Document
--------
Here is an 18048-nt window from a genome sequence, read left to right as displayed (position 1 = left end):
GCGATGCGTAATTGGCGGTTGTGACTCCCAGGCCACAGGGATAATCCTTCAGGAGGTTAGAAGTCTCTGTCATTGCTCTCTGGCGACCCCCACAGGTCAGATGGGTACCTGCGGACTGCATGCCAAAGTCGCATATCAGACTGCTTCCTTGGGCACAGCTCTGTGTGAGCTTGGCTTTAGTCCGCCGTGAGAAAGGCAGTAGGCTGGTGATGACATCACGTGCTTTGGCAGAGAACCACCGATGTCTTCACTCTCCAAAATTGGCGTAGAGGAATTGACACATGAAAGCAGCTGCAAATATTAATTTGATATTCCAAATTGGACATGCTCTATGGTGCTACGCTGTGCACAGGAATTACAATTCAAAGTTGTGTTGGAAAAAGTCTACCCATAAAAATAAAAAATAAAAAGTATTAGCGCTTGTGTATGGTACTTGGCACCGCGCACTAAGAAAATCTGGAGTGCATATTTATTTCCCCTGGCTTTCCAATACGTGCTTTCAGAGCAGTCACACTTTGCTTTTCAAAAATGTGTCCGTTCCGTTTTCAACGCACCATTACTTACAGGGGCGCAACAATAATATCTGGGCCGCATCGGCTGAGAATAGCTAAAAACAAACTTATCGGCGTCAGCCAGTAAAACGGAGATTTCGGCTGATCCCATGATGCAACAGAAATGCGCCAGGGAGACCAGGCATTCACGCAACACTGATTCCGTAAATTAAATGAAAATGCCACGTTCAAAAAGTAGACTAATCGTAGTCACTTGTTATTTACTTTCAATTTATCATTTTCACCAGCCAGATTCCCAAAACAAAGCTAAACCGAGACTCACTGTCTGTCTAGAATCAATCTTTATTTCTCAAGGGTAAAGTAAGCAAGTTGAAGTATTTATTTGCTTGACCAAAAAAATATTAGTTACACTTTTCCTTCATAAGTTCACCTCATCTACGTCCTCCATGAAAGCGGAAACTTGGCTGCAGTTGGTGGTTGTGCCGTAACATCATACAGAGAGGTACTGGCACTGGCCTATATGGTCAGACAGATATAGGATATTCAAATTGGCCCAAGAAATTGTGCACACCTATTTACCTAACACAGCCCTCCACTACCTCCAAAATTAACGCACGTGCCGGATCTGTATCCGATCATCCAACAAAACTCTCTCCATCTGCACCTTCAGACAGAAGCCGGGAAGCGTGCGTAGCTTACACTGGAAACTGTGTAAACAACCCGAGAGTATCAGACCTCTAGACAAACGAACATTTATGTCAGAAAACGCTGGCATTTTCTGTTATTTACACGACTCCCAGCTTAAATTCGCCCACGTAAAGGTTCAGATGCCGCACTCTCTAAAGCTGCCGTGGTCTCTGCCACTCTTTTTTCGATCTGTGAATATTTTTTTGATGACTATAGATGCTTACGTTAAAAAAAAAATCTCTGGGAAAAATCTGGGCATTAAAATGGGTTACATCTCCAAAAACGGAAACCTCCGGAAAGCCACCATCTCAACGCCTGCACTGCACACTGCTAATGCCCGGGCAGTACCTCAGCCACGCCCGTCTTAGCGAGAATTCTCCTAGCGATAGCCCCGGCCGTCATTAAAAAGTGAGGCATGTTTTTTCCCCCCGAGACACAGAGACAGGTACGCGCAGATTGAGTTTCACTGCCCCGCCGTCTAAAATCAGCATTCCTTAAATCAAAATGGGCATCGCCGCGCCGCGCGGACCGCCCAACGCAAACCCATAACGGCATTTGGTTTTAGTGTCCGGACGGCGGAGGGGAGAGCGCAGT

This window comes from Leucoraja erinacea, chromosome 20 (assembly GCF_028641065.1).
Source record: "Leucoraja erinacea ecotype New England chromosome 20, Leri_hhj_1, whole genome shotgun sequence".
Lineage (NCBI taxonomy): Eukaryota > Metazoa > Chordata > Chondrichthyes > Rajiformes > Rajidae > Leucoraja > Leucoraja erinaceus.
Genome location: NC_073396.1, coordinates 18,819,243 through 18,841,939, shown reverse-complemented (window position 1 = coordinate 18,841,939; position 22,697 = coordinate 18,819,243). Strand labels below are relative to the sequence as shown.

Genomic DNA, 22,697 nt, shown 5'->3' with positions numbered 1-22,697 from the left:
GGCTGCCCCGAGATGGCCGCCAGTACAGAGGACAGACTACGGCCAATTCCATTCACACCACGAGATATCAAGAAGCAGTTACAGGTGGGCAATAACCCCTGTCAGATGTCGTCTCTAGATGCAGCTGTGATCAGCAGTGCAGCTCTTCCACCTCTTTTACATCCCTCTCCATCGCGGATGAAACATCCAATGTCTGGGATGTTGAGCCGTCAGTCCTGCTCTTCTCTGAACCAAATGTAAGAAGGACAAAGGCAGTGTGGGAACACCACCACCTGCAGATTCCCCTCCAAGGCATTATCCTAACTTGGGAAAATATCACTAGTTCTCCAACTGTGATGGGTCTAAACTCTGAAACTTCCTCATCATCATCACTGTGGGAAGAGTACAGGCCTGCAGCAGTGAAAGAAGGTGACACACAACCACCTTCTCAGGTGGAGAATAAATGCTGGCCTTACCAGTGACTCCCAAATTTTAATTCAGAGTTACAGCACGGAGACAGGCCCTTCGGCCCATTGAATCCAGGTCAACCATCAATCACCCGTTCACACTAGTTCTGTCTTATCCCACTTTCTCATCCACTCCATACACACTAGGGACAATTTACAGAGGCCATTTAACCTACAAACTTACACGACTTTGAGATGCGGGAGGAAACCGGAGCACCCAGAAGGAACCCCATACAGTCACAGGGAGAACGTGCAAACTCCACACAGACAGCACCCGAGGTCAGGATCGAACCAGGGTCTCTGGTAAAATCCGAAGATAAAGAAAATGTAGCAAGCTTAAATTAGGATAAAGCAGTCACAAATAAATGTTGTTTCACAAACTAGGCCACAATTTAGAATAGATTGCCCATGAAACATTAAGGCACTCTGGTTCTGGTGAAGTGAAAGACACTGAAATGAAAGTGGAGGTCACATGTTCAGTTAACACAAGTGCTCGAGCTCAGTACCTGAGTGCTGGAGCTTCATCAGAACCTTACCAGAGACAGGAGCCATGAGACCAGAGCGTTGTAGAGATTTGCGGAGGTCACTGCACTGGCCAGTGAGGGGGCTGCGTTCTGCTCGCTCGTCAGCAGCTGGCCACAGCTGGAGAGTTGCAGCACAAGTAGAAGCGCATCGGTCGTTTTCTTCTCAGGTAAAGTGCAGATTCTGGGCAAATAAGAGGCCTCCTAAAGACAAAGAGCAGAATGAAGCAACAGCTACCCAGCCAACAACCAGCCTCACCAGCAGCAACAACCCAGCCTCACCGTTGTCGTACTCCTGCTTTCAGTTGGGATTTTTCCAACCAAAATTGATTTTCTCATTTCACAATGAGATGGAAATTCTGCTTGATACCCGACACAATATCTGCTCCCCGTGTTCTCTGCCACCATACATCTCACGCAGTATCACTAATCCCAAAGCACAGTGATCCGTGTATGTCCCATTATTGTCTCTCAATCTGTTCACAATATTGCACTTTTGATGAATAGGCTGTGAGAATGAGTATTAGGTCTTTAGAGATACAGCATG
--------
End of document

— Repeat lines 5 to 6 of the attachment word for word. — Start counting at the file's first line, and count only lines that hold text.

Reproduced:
Lineage (NCBI taxonomy): Eukaryota > Metazoa > Chordata > Chondrichthyes > Rajiformes > Rajidae > Leucoraja > Leucoraja erinaceus.
Genome location: NC_073396.1, coordinates 18,819,243 through 18,841,939, shown reverse-complemented (window position 1 = coordinate 18,841,939; position 22,697 = coordinate 18,819,243). Strand labels below are relative to the sequence as shown.